If the California Community Colleges is the workhorse that drives the workforce, then the 30 firefighter academies throughout the state are the fire trucks helping to rescue the economy and put out our fiscal fires. In fact, 64 community colleges, more than half of the state's 112 campuses, offer some Fire Technology courses.
The Community College League of California estimates that 80 percent of the state’s firefighters, law enforcement officers and emergency medical technicians received their training at a firefighter academy on or affiliated with a local campus. Community colleges provide excellent training for prospective firefighters in a much more cost effective way than if cities, counties and districts had to pay for private instruction for their employees.
“Back in the 1970s when I started my firefighting career, you got hired by a city and they sent you to paramedic school,” said David Senior, the director of Fire Safety and Emergency Medical Service instruction at Santa Maria’s Allan Hancock College. “That private instruction was expensive. But then community colleges around the state started saying, ‘hey, send them to us,’ and they began teaching the basics. Since then there’s been a huge rise in the number of academies. We save departments a lot of money. They get to hire people who are already very well trained.”
“...there’s so much critical thinking required on the job now that you need an education.
In fire tech, we not only look at fire characteristics but at the science of fires.
You can only do that in the classroom or at the academy.”
Director, Fire Technology &
Emergency Medical Services
Allan Hancock College
Senior said Allan Hancock College usually operates three or four 14-week academies each year and invites 32 firefighter trainees to each. The cost to attend the academy varies between $2,000 and $2,500. The price covers enrollment fees, protective equipment and uniforms. Competition to find a seat is tough and many academies are forced to use a lottery system to determine who gets in. Senior says his college doesn’t have a lottery system but he does have to sift through a hundred applications or so before each academy to select the final 32 lucky students.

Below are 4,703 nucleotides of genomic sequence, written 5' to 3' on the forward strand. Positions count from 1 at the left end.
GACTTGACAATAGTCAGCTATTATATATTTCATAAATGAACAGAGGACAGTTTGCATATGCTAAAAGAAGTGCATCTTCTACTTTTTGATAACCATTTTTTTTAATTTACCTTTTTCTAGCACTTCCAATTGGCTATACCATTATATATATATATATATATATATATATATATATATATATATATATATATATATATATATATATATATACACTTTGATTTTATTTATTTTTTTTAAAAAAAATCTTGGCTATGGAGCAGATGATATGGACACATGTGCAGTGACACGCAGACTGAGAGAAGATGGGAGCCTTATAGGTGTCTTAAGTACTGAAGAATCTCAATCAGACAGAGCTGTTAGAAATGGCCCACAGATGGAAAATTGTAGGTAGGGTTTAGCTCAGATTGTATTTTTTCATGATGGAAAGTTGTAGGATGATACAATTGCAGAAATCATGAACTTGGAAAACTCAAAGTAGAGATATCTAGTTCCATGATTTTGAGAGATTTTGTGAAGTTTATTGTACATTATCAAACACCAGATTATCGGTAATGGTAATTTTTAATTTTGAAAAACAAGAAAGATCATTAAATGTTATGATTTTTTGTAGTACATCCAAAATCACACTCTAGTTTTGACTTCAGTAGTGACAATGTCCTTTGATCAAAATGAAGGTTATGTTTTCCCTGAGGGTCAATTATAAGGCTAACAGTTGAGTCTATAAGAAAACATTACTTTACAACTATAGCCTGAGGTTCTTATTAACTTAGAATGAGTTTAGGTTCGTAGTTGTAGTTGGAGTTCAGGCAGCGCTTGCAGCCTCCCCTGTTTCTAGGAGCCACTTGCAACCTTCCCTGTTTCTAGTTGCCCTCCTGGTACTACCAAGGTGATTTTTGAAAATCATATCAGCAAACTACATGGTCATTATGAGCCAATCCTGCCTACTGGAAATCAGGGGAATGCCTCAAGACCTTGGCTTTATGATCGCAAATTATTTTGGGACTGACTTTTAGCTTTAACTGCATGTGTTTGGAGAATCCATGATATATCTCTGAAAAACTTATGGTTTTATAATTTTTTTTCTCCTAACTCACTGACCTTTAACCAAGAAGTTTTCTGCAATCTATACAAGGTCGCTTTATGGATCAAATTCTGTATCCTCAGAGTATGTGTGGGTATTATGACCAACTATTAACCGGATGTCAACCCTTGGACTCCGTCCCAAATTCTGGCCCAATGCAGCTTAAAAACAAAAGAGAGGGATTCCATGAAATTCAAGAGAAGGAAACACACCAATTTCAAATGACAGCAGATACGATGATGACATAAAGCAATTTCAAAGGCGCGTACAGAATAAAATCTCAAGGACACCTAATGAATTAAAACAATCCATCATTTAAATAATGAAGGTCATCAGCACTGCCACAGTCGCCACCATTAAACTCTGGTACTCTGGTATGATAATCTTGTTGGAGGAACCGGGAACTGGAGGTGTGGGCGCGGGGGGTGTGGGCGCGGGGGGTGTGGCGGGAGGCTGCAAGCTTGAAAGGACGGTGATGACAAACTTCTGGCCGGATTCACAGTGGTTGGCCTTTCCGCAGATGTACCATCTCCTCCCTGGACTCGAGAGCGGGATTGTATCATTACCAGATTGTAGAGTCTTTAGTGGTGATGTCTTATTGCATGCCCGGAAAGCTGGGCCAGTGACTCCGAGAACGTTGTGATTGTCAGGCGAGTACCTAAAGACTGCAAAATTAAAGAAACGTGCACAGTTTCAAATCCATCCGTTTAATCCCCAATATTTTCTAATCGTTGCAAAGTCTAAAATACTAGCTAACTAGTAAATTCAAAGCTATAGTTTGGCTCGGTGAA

Allan Hancock’s academies start at 6:45 a.m. and end at 6 p.m., five days a week. The classroom time and subject matter the firefighter trainees put in at the academy are worth 12 units toward an associate degree in fire technology, which is 30 units of the required 60 for an associate of science degree. Allan Hancock and many other campuses offer online courses too, Senior said. His college has 800 students enrolled online in the core courses for an A.S. in Fire Technology. Core courses include firefighter safety, fire prevention technology and combustion, and chemistry.
The set of core courses used in every California community college have been approved by the state fire marshal, Senior said, and have been adopted by the National Fire Academy. The California Community Colleges has been leading the way in the nation for decades, Senior said. “When I got my fire technology degree (at Allan Hancock College) in 1974, law enforcement was pushing education but not so much in firefighting, at least not on the central coast,” Senior said.
“A lot of public safety used to be you’d come off the street, get the job and then take orders. But there’s so much critical thinking required on the job now that you need an education. In fire tech, we not only look at fire characteristics but at the science of fires. You can only do that in the classroom or at the academy.”
The region surrounding the college believed so much in the fire technology program and academy that $46 million of a $180 million general obligation bond that passed in 2006 has been invested in building a new 80-acre academy and training facility that’s scheduled to open in fall 2013. Senior said the academy will have a six-story burn tower, five large classrooms, a 1.5-mile track to train emergency vehicle operators, a 1,300 square-foot burn building and a huge propane-powered flashback fire simulator.